When periodic current is injected into an integrate-and-fire model neuron, the voltage as a function of time converges from different initial conditions to an attractor that produces reproducible sequences of spikes. The attractor reliability is a measure of the stability of spike trains against intrinsic noise and is quantified here as the inverse of the number of distinct spike trains obtained in response to repeated presentations of the same stimulus. High reliability characterizes neurons that can support a spike-time code, unlike neurons with discharges forming a renewal process (such as a Poisson process). These two classes of responses cannot be distinguished using measures based on the spike-time histogram, but they can be identified by the attractor dynamics of spike trains, as shown here using a new method for calculating the attractor reliability.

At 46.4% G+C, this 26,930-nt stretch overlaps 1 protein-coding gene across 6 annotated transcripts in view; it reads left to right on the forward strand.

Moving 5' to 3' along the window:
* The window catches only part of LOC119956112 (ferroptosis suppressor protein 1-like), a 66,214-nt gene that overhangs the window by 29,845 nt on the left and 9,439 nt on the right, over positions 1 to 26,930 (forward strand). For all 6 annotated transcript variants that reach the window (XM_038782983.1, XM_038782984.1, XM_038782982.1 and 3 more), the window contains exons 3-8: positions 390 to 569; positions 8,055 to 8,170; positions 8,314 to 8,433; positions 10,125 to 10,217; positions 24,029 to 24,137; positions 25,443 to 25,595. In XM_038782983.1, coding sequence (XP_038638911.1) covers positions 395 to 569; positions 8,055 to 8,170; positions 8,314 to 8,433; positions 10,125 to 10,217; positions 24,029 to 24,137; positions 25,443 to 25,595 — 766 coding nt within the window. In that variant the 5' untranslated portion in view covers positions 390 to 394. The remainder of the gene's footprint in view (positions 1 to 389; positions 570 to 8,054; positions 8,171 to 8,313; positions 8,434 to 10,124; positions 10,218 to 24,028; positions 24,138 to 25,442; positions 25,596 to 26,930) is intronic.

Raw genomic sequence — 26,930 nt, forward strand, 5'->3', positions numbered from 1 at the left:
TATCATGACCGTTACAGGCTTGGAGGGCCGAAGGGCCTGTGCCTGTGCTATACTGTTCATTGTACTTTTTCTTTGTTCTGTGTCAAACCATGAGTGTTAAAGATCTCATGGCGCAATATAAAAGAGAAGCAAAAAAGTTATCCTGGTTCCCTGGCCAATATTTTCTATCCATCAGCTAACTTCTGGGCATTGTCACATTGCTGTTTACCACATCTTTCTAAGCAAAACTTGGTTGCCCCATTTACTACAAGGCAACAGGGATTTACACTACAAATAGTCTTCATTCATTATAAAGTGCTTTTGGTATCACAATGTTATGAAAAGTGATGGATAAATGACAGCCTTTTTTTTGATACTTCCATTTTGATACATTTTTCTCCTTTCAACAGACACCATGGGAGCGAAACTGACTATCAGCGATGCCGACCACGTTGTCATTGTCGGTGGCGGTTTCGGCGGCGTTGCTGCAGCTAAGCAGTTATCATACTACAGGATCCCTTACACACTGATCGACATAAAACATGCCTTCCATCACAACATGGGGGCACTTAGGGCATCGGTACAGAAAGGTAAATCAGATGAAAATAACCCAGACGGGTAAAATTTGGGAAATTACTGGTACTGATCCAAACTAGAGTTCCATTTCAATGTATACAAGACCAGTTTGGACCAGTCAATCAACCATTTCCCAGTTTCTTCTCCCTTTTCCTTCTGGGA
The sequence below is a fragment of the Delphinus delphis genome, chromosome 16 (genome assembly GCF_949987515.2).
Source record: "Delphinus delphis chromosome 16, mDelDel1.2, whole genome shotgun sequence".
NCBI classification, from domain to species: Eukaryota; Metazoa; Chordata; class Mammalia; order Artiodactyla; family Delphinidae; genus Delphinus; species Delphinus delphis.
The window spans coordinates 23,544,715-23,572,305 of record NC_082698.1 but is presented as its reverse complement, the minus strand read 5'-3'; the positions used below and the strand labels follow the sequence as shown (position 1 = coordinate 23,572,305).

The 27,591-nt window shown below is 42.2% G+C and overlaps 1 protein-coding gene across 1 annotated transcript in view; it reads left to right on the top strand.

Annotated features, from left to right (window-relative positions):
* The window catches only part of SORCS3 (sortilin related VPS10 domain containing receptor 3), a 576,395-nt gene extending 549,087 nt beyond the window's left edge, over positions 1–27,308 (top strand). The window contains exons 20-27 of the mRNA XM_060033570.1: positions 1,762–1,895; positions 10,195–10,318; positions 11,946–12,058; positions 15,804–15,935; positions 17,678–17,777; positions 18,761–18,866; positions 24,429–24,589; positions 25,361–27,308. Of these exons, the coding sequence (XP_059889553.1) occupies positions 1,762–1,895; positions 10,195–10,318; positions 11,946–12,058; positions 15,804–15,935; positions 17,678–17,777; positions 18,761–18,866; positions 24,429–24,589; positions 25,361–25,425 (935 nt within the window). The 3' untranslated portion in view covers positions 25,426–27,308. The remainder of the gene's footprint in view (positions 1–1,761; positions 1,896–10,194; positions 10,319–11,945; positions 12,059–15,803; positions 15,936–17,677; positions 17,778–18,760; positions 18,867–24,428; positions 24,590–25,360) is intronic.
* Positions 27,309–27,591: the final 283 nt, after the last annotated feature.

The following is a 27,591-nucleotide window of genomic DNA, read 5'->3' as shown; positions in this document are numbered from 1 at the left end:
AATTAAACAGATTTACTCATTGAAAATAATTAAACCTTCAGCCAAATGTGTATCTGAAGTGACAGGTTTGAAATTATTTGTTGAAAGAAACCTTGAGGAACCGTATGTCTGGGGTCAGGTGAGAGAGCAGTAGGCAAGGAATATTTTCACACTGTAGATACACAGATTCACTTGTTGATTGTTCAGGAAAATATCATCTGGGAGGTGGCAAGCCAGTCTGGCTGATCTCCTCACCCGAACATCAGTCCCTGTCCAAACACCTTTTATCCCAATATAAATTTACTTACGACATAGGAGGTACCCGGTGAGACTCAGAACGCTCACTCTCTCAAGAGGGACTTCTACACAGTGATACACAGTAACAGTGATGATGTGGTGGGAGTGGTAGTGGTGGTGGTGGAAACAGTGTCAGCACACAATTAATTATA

We applied these methods to spike trains obtained from current injection into cortical neurons recorded in vitro. These spike trains did not form a renewal process and had a higher reliability compared to renewal-like processes with the same spike-time histogram.